FILM OF THE WEEK: Deepwater Horizon (12A) ***

Mark Wahlberg. PA Photo/Lionsgate.
Mark Wahlberg. PA Photo/Lionsgate.
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On April 20, 2010, an explosion on the oil drilling rig Deepwater Horizon, located in the Gulf of Mexico, resulted in the deaths of 11 platform workers. When the structure eventually sank, oil continued to gush from the sea floor for almost three months.

Pivotal moments from this harrowing real-life disaster are recreated with testosterone-fuelled swagger by director Peter Berg in Deepwater Horizon.

Based on a newspaper article about the platform’s final heart-stopping hours, the film reunites Berg with leading man Mark Wahlberg after their collaboration on wartime drama Lone Survivor.

The sense of dread that pervades early scenes – the calm before the digitally enhanced storm – is palpable. Scriptwriters Matthew Michael Carnahan and Matthew Sand hastily sketch characters so we have emotional ties to several rig workers before the initial devastating blast.

Wahlberg looks stoic in the face of certain death, flexing his muscles as an action-packed second half demonstrates Berg’s brio behind the camera.

Co-star Kurt Russell has excellent form with on-screen pyrotechnics.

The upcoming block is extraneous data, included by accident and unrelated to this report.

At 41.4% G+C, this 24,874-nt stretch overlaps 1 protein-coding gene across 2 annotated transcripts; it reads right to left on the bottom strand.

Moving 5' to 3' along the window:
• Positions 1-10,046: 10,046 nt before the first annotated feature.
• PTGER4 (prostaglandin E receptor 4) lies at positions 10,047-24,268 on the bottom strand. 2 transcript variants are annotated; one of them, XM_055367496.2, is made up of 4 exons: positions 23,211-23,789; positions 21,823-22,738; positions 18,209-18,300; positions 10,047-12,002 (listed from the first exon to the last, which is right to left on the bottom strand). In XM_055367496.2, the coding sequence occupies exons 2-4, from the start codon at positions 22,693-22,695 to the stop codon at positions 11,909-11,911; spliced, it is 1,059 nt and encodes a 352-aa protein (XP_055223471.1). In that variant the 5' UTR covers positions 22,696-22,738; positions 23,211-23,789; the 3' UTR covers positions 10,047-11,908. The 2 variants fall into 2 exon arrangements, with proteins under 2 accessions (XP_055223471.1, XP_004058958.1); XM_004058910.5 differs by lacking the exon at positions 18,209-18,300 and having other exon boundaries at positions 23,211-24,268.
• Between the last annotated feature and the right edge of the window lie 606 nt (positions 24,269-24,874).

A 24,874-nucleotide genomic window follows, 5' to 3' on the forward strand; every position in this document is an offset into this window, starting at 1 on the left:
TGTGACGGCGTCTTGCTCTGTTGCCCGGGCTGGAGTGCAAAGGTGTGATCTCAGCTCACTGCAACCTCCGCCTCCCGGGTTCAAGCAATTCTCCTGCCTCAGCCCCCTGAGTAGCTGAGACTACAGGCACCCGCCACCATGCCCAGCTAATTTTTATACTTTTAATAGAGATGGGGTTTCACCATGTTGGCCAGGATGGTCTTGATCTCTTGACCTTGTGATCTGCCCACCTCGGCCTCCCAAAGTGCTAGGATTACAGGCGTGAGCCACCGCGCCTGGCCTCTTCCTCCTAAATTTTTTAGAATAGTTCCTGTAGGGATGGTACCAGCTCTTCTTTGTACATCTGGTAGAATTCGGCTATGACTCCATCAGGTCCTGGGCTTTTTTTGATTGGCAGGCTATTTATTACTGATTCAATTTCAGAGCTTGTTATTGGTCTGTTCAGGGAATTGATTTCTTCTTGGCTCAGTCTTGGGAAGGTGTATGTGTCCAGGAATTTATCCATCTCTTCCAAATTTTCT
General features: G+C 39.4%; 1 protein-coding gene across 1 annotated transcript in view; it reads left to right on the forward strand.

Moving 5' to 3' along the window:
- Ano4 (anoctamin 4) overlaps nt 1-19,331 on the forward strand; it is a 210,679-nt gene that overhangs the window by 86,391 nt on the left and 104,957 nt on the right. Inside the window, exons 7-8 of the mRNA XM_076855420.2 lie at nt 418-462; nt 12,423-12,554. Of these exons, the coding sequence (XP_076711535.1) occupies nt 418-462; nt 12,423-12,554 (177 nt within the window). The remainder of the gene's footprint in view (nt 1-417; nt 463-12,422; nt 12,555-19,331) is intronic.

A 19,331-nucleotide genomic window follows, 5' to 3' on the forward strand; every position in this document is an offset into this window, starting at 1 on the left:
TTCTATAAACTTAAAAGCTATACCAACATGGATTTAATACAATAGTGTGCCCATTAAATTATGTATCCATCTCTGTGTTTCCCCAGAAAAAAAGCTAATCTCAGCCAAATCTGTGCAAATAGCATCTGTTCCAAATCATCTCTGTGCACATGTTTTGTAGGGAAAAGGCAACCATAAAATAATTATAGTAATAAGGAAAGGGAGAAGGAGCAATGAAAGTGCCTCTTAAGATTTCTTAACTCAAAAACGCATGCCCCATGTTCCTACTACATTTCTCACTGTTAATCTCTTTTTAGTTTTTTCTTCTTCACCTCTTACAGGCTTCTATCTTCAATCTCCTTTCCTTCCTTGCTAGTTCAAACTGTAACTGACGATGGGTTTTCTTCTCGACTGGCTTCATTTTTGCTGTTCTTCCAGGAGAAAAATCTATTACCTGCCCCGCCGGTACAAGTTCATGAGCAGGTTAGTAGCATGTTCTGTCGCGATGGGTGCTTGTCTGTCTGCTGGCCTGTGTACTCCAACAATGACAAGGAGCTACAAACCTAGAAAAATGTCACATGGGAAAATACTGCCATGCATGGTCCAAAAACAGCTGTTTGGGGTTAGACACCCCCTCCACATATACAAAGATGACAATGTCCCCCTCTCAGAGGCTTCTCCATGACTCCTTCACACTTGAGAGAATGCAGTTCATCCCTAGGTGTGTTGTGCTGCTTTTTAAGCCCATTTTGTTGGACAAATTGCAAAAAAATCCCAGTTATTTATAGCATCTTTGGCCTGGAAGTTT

Engineer Mike Williams (Wahlberg) kisses his beautiful wife Felicia (Kate Hudson) goodbye before he boards a helicopter to the BP-owned and operated drilling platform Deepwater Horizon located approximately 40 miles off the coast of Louisiana.

Other passengers include installation manager Jimmy Harrell (Kurt Russell) and third mate Andrea Fleytas (Gina Rodriguez).

Once they land, Jimmy becomes concerned that BP officials, including well site leader Donald Vidrine (John Malkovich), have not carried out sufficient checks to ensure the drill is operating safely.

Jimmy orders a test, which brings back concerning yet inconclusive results and reluctantly he gives the go ahead to continue drilling.

Crew members including Jason Anderson (Ethan Suplee) and Caleb Holloway (Dylan O’Brien) attempt to make up for lost time, but a massive blowout tears through the 121-metre long rig.

Survivors of the initial blast race against time to lower lifeboats into the water before flames engulf the entire structure.

Deepwater Horizon captures the chaos of that fateful day, and the courage of men and women who risked their lives to save friends and co-workers from the rig’s twisted metal.

A heartfelt tribute to the lost crew over the end credits brings the film to a sombre close.